Why India's #MeToo movement is not going to fizzle out anytime soon

Subuhi Safvi
Subuhi SafviOct 16, 2018 | 16:36

Why India's #MeToo movement is not going to fizzle out anytime soon

A year ago, the #MeToo movement started in the USA and snowballed into a global call by women around the world. The thought that struck most people last year was the magnitude of the problem. On social media it was nearly impossible to find a woman that had not used #MeToo. For most women, this was an awakening. It created a stronger bond for there were many of us around the world. This wasn’t a first world or third world problem, it wasn’t a white or black or brown problem. This was everywhere and it affected everyone. For men perhaps, it led to the realisation that it wasn’t just that one outspoken friend or colleague, it was almost every woman on their timeline.


The truth is that every woman will face some kind of sexual harassment in her lifetime.

It could have been an inappropriate comment or a touch that makes her uncomfortable. It could have been those men on the side of the road staring and singing Bollywood songs that promote stalking. A very high percentage would have experienced it in the form of verbal harassment, while many others would have experienced rape. Many have died either because they were killed by their attackers, or have succumbed to the physical wounds caused by the attack. Probably all of them would go on to retain invisible psychological wounds that pop up unexpectedly every now and then.

Every woman will face some kind of sexual harassment in her lifetime. (Photo: Reuters)

In 2016, NCRB data showed that 95 per cent of rape victims knew their attackers. This isn’t something faced by women alone, for there are many male victims of sexual abuse, molestation and rape. This article, however, is about the women.

In the US, powerful men were brought down after they were accused of sexual misconduct. Celebrated Fox News host Bill O’Reilly’s show was cancelled and he was fired, Hollywood producer Harvey Weinstein is was arrested, creative writing MIT professor Junot Diaz is being investigated and had to resign from the Pulitzer Prize board — these are a few among the many men that finally had to pay for their predatory behaviour.


About a year later the movement began making its mark in India. Most people were sure it was bound to fail in the country because most of the accused men were in positions of enormous power, making them almost untouchable. Yet, the shockwaves were too strong and many men, powerful or not, have been dislodged from their positions of power.

Bill O’Reilly, Harvey Weinstein and Junot Diaz — three men who have had to pay for their predatory behaviour. (Photo: DailyO)

Just as in the US, political strongmen were difficult to reach.

While the US confirmed Judge Kavanaugh, despite allegations of abuse from women — he was even endorsed by the President who went on to mock his accuser at one of his rallies — a similar story seems to be in play here, with Union minister and former editor MJ Akbar. Here, at least, the government is not publicly attacking the accusers. And many have asked the accusers to go through the legal process and file complaints.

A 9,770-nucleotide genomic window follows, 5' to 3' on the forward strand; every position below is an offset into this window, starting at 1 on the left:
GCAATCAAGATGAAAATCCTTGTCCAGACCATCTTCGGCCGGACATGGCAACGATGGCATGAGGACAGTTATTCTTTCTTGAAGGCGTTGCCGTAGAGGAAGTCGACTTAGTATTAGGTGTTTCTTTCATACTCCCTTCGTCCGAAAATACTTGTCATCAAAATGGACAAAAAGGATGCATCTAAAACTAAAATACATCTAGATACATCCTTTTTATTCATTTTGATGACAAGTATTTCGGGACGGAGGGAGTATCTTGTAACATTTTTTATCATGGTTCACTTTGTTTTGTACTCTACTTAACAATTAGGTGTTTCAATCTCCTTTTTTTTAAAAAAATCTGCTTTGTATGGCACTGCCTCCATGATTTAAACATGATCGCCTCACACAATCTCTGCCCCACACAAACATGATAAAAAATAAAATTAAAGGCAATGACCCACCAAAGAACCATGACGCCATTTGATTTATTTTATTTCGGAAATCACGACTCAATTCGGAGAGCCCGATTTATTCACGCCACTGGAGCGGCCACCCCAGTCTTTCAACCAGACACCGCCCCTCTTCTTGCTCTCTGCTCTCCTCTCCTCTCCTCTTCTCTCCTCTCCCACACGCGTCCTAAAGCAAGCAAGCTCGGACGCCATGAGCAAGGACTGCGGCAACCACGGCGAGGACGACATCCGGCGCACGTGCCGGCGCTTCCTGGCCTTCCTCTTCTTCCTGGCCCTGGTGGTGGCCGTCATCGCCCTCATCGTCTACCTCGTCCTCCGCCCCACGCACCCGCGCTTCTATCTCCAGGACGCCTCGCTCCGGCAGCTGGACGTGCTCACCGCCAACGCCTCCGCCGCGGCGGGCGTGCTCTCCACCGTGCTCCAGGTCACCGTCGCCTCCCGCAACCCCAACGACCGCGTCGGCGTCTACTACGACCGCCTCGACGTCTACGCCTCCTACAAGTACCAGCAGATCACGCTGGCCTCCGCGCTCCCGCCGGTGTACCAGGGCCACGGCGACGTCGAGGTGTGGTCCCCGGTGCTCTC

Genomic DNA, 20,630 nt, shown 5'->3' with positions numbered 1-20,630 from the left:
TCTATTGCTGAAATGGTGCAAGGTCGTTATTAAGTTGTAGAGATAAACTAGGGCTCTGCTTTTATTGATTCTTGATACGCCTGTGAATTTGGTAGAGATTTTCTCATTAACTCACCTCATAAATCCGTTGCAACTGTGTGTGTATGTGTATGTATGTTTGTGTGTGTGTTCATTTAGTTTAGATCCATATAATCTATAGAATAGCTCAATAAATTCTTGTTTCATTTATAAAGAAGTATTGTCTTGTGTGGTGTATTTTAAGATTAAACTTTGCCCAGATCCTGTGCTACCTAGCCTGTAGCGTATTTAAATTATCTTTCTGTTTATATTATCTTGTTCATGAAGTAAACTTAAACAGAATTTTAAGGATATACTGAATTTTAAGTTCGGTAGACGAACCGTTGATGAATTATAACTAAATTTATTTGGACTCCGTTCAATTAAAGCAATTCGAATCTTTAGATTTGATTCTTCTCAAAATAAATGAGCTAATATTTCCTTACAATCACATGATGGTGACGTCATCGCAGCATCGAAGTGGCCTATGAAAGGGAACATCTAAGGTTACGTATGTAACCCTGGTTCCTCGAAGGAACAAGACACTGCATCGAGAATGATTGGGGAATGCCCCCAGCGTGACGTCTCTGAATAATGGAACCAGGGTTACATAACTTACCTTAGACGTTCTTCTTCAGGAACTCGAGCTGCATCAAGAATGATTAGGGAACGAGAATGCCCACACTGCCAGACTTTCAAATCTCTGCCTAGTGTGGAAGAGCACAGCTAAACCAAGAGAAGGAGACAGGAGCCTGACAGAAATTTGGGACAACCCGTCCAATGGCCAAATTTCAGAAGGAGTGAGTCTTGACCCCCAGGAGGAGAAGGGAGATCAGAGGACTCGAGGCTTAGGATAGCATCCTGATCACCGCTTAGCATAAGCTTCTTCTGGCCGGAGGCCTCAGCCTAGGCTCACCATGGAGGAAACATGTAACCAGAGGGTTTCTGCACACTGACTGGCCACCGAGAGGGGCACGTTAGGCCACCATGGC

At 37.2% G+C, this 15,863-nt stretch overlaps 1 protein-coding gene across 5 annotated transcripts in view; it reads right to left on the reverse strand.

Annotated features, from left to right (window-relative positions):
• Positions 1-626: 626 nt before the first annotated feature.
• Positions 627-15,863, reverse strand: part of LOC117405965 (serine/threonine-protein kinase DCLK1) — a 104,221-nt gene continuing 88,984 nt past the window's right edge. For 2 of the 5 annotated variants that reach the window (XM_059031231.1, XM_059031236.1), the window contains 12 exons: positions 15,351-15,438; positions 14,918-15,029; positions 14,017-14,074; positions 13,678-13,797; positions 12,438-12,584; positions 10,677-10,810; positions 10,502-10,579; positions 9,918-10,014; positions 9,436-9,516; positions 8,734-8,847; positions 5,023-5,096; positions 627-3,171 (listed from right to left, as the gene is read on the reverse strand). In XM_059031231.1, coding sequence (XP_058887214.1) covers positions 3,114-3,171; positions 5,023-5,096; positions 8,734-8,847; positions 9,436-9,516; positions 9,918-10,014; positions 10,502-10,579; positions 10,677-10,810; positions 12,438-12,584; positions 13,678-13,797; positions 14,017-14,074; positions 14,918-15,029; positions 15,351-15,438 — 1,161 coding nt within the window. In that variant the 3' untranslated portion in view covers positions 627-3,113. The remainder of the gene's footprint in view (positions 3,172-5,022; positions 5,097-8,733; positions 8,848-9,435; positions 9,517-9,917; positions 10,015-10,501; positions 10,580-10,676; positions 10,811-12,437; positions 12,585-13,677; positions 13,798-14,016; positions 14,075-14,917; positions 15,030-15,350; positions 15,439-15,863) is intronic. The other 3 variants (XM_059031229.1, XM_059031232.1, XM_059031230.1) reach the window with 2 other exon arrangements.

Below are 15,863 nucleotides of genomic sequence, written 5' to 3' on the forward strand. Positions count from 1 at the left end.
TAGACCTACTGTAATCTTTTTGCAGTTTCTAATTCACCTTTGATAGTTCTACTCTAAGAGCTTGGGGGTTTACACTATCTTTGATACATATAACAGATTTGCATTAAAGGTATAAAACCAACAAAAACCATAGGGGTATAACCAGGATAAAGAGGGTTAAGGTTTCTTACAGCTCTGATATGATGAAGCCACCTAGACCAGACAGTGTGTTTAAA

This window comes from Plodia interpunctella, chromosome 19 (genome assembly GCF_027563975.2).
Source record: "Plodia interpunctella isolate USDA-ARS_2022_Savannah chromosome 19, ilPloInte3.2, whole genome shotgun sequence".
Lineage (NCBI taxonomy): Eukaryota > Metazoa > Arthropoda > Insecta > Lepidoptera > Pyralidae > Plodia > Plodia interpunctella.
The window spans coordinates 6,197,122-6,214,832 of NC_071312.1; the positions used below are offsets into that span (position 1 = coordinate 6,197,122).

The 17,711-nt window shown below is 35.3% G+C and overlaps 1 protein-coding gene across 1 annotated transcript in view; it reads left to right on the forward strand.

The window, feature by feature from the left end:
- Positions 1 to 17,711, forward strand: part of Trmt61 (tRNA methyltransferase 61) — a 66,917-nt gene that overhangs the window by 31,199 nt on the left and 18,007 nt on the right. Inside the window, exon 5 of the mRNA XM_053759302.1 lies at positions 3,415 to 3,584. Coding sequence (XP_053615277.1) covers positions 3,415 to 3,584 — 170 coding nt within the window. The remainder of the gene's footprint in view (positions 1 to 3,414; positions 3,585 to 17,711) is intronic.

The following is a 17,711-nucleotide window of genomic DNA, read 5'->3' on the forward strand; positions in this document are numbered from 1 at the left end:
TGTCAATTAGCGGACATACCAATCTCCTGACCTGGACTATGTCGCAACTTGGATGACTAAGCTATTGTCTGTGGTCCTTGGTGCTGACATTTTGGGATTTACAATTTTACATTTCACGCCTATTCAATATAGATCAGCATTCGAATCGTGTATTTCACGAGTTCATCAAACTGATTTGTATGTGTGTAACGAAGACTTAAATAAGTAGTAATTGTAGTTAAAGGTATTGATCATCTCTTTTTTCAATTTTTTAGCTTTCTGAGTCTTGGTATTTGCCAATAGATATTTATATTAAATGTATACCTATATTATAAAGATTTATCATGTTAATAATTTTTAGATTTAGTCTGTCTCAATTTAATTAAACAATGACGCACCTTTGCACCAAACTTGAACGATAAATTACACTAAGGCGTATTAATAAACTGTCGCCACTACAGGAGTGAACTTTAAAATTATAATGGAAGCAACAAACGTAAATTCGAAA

The Union Minister for Women and Child Development, Maneka Gandhi, has announced a committee that will look into these allegations. This committee will examine the legal framework that already exists to handle the complaints and strengthen it. A statement released by the WCD said that in 2013, the institutional framework according to the Sexual Harassment of Women at workplace (Prevention, Prohibition and Redressal) Act of 2013 ensured a harassment-free workplace for all women. This included “full-time and part-time, public and private sector, organised or unorganised sectors etc., including domestic workers, students, apprentices and even those women visiting an office.”


In the meantime, MJ Akbar has said he will be taking legal action against the women that have accused him of sexual misconduct. Several lawyers have asked the women who came forward with allegations of sexual misconduct against MJ Akbar and others to not worry about defamations suits.

Maneka Gandhi, has announced a committee that will look into these allegations. (Photo: Indiatoday.in)

In India there is no statute of limitation for crimes that have punishment of over three years. While social media is a powerful tool, it does not have the ability to punish the accused and defamation cases are an easy way to silence victims. The age-old line many women have internalised, “It is your word against mine, who will believe you?”

Fortunately, the Supreme Court of our country has provisions that allow the uncorroborated testimony of even one victim to be enough to convict.

As Indians we have much to be proud of when it comes to the #MeToo movement. Many of us — whether men or women — have stood by the accusers. We have come together online and offline to support the survivors. Lists have been shared of lawyers who are providing free legal aid to the women that shared their stories of abuse and harassment. Many of the accused have had to step down from their positions. Several directors and producers in Bollywood have vowed not to work those accused of sexual misconduct.

It seems that most Indians, men and women, are standing by survivors. Whatever happens next, Indians can expect that this movement is not going to die down anytime soon.

Last updated: October 16, 2018 | 16:36
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